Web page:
Well, that's kind of a contradictory statement, because if we're just talking about ideas, about exploring the concept in entirely conjectural stories, then experiment is irrelevant. Fiction is entirely about the ideas. What's cool about it is that you don't have to be limited by having to make things happen for real, so you can freely explore any possibility. SF stories are literary thought experiments, positing a "what if" question and extrapolating a possible answer.

    On a purely conceptual level, which is the only level that makes sense to talk about concerning fiction, the science of FTL travel has been worked out in considerable detail by physicists, particularly since 1994 when Dr. Miguel Alcubierre published his famous "warp drive" metric. This is real theoretical physics research -- that was directly inspired by Star Trek. You may dismiss ST's science as irrelevant because it isn't exactly true, but plenty of actual working physicists disagree. Because exactness doesn't matter; what matters is inspiration, directing minds toward new possibilities.

    The goal in hard SF is not to limit yourself to what's provably real -- hell, it's not SF at all without some conjecture beyond current experimental knowledge. The goal is to minimize the number of impossibilities -- like I said before, to make suspension of disbelief as easy as possible by minimizing the number of things that provoke disbelief. And the research of Alcubierre and others does a lot to reduce the number of things we have to suspend disbelief about in order to accept the premise of FTL travel as plausible.
     
    Last edited: Feb 27, 2012
  4. JamesRKirk

    JamesRKirk Lieutenant

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    Re: Star Trek: DTI: Watching The Clock Review Thread

    I'm sorry Christopher but I'm not buying into the idea that merging two people has some sort of scientific basis. I don't care HOW they merge or how they solve the merging. The fact that it involves flowers interfering with the transporter doesn't make it somehow more plausible. I see the transporter as a plot device, a way to get people into and out of interesting situations. Sometimes the interesting place is on a planet and other times it's in the mind of a captain who faces a moral dilemma.

    I dont care what people call it. Call it science fiction or sci-fi or action/adventure. What it comes down to for me is am I entertained and does it give me something to think about? I'll watch sci-fi or fantasy or an English bedroom farce as long as it keeps my attention. The genre isn't that important to me. As long as it's fairly self consistent and I can suspend my disbelief the setting really doesn't matter. I like the characters and what they do and how they interact.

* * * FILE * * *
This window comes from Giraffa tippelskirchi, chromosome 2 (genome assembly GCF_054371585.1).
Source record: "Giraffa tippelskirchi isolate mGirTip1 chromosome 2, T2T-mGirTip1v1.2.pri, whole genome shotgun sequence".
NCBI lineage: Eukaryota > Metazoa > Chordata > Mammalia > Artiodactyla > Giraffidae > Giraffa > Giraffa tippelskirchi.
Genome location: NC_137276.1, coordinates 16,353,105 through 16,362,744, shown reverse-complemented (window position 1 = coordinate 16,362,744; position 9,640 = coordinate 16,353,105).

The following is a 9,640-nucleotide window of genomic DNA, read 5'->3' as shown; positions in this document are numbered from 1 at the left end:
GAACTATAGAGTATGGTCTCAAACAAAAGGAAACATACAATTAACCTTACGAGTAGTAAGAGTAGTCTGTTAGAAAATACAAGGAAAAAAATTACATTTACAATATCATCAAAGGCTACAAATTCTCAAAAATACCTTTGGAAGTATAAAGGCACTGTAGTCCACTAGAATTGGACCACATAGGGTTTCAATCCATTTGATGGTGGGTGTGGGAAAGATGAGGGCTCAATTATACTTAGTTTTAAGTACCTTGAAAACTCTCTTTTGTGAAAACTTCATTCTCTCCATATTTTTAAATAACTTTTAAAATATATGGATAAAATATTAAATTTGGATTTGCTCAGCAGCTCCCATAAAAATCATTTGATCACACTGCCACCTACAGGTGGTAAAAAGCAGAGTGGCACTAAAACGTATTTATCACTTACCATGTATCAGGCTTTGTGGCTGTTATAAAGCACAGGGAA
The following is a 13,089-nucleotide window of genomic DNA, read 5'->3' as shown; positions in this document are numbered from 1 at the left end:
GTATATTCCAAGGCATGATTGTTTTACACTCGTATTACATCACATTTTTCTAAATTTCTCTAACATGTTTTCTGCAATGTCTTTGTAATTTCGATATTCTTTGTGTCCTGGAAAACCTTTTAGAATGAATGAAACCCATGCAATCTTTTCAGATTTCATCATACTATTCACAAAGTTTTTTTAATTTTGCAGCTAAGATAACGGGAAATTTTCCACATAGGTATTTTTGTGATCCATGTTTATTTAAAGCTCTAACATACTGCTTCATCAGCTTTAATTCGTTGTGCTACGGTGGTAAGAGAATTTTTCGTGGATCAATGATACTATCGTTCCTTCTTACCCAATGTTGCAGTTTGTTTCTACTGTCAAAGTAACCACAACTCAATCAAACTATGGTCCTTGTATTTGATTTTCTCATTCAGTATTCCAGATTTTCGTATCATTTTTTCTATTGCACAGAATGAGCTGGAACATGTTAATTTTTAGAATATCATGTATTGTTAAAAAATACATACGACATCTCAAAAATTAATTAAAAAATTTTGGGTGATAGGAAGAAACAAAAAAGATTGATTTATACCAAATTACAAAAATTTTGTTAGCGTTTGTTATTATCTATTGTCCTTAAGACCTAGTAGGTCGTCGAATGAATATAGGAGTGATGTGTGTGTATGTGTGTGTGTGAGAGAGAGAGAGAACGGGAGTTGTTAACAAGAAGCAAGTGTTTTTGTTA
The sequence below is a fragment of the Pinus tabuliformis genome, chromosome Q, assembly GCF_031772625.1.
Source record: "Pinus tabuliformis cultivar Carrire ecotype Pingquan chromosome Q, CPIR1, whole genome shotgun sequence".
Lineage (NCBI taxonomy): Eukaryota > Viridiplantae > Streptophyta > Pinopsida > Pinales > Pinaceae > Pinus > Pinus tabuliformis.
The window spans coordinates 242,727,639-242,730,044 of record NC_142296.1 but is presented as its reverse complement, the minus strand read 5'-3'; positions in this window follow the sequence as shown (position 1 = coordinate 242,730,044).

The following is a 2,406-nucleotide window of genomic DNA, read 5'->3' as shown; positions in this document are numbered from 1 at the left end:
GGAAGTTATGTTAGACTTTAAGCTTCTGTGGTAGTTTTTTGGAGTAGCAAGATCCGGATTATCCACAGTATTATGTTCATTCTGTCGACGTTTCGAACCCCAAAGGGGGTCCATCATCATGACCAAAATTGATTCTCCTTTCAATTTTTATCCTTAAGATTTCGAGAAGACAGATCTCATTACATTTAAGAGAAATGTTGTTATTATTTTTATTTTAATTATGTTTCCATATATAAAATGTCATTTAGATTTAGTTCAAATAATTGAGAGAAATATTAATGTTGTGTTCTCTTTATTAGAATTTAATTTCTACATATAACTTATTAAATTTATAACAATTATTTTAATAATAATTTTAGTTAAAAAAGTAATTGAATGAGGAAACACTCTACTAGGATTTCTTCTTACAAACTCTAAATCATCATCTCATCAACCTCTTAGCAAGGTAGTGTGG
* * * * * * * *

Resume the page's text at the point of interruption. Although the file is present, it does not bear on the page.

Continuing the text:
Let me use the Eugencs Wars by Greg Cox as an example. They were a fun romp and it was cute to try and catch the various cameos he slipped in. However, I didn't feel it was necessary to try and make it fit into our world. We didn't have orbital nuclear platforms for example. But I just went along for the ride and had a good time. In the same way I can watch UFO or Space:1999, to me it's about the story and the characters. The science element is secondary at best. When I got Franz Joseph's blueprints I wasn't trying to figure out how things worked. I wondered more how the unseen parts of the ship would have looked on screen and being disappointed that they didn't exactly match up with the sets.

    You've got a science background and love trying to tie things together and making them seem more plausible. For me, it's part of the setting and as long as the broad strokes are fairly consistent I'm willing to let a lot of things go. If you go outside the ship, you'd better wear a space suit or cover it with a line like "There's an oxygen gravity envelope forming outside the Enterprise". I don't care where the gravity is coming from or what's keeping the oxygen in place. The acknowledged that there wasn't any air during the mind meld scene and now there is. Good enough for me. I'd much prefer watching Spock shed a tear.
     
  5. Yevetha

    Yevetha Commodore

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    Re: Star Trek: DTI: Watching The Clock Review Thread

    Christopher are any of your books aviable as audiobooks?
     
  6. Christopher

    Christopher Writer Admiral

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    Re: Star Trek: DTI: Watching The Clock Review Thread

    For the umpteenth time, THAT IS NOT THE POINT!!!!! I'm not talking about scientific accuracy where "Tuvix" is concerned. I never have and never would hold up "Tuvix" as an example of scientific accuracy. Indeed, it's one of the most ridiculous, nonsensical sci-fi premises in ST history. So that was NEVER my point, not even remotely. My point is not about science, it's about character. My point is that the sci-fi concept enabled a character story that could never have been told without it. My point is that you're wrong to treat character and speculative content as mutually exclusive, conflicting goals. I've told you that over and over again and you're just not listening.